John le Carre Obituary

Posted by Mumble Books on

We here at Mumble Books are always keen on giving authors a spotlight with out Author Profile blogs. We have had one planned for John le Carre for early next year, however, with the sad news of his passing on 12th December, we felt it prudent not just to talk up this literary giant, but to list five of his best novels throughout his near sixty-year career.

So, who was John le Carre? Born David Cornwall in 1931, his upbringing was tumultuous, with his mother abandoning him at the age of five and his father’s life as a con-man and eventual associate of the Kray twins. Through this, however, he was able to attend public school, which he hated, and eventually join the intelligence corp in 1950. He would eventually begin working for MI5 in 1954, and move to MI6 in 1960, during which time he wrote his first three novels, Call for the Dead, A Murder of Quality and The Spy Who Came in From the Cold, under the pseudonym John le Carre. He would leave the secret service in 1964 to write full time, and the rest, as they say is history.

There’s an old adage with the writing profession that states “write what you know”, and le Carre did just that. While his first two novels were firmly mystery fiction, it was The Spy Who Came in From the Cold that eschewed the glamour of Ian Fleming and James Bond in favour of the real-world murkiness and amorality of the spy game. It was one of the first instances in fiction to portray espionage in such dispiriting shades of grey, resulting in an immediate international best seller.

With only one novel outside the mystery/spy genre, 1971’s The Naïve and Sentimental Lover, le Carre quickly established himself as the foremost writer in espionage fiction. With the collapse of the Soviet Union in the early 90’s, he shifted his focus from the Cold War other more prevalent issues, such as arms dealing in The Night Manager, big pharma in The Constant Gardener, and money laundering in Single & Single. He’s even tackled contentious issues like the war on terror in A Most Wanted Man, and, most recently, Brexit in Agent Running in the Field.

It is sad when news of such a lauded author has passed away, yet there is so much to celebrate too. Considering Agent Running in the Field was released as recently as 2019 – le Carre was 88 when it was published - it seems he had no intention of stopping. While it’s unlikely there’s a manuscript awaiting posthumous publication, one can look back at his body of work and applaud. In life, he was one of the world’s finest modern authors, and he will continue to be remembered as such in death.

In honour of the good man himself, we here at Mumble Books have listed 5 of le Carre’s works to engage your brain.

1. The Spy Who Came in From the Cold:

The one that started it all. A shorter tale – it clocks in at just over 200 pages, but it’s honest portrayal of subterfuge propelled le Carre into the big leagues. Still remains a stone-cold classic nearly 60 years on. It was followed up in 2017 with A Legacy of Spies, which sees an elderly Peter Guillam, a recurring le Carre character, questioned on his involvement in the mission.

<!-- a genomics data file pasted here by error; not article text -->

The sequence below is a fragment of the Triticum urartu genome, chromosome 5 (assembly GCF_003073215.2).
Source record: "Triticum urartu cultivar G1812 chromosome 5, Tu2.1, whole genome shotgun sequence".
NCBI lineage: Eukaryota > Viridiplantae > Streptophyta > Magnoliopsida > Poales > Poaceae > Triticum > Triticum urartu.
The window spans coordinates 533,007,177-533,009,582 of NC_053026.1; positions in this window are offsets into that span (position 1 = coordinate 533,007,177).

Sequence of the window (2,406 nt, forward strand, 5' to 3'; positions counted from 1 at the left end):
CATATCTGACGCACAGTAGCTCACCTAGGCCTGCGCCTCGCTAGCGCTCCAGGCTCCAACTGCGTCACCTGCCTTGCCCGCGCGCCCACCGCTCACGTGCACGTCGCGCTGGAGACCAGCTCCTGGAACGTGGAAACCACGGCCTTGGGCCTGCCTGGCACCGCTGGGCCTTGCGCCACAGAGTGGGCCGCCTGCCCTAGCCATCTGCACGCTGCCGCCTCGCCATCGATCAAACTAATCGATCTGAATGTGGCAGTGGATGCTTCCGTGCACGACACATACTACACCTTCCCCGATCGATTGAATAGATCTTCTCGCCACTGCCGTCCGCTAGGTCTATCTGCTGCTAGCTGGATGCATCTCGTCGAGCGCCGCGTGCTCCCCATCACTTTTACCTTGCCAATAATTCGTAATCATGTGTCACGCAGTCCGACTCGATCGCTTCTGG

2. Tinker, Tailor, Soldier, Spy:

Part one of the Karla Trilogy - it was followed by The Honourable Schoolboy and the equally brilliant Smiley’s People – follows le Carre regular George Smiley and his hunt for a Russian mole within the highest echelons of the secret service. This is le Carre’s masterpiece: thrilling, impossibly well plotted and a welcome return to the spy genre after the lacklustre response to The Naïve and Sentimental Lover. The cold war never felt so urgent.

3. The Little Drummer Girl:

While still set within the Cold War, The Little Drummer Girl shifted its focus to the Israeli/Palestinian conflict that continues to rage to this day. The Drummer Girl in question is Charlie, an actress with Socialist sympathies who is recruited by Mossad to help them bring down Khalil, a Palestinian terrorist wanted for attacks in Europe. Much like The Honourable Schoolboy before it, The Little Drummer Girl is not only about espionage, but asks our spies how much they’re willing to sacrifice for the good of the mission.

4.The Night Manager:

Le Carre’s first foray outside the Cold War, sees the eponymous night manager, and ex-military man by the name of Johnathan Pine, being recruited by MI6 to bring down an international arms dealer. While the set-up sounds similar to The Little Drummer Girl, the labyrinthine plotting ensures the novel doesn’t show it’s true cards until the half way point. So popular was the novel upon release, it was immediately optioned for a movie adaptation. It eventually became a six-part mini-series in 2016 staring Tom Hiddleston.

5. Agent Running in the Field:

The final novel of the spy master saw him tackle the subject of Brexit and its knock-on effect within the secret service. With the author approaching 90 when writing, it’s deeply impressive just how ageless the themes are. The story could be transposed back to the Cold War, the subject communism in place of Brexit, and its ideas would remain relevant.

Honourable mentions: Smiley’s People, A Perfect Spy, The Tailor of Panama, The Constant Gardener, A Most Wanted Man, and A Delicate Truth.


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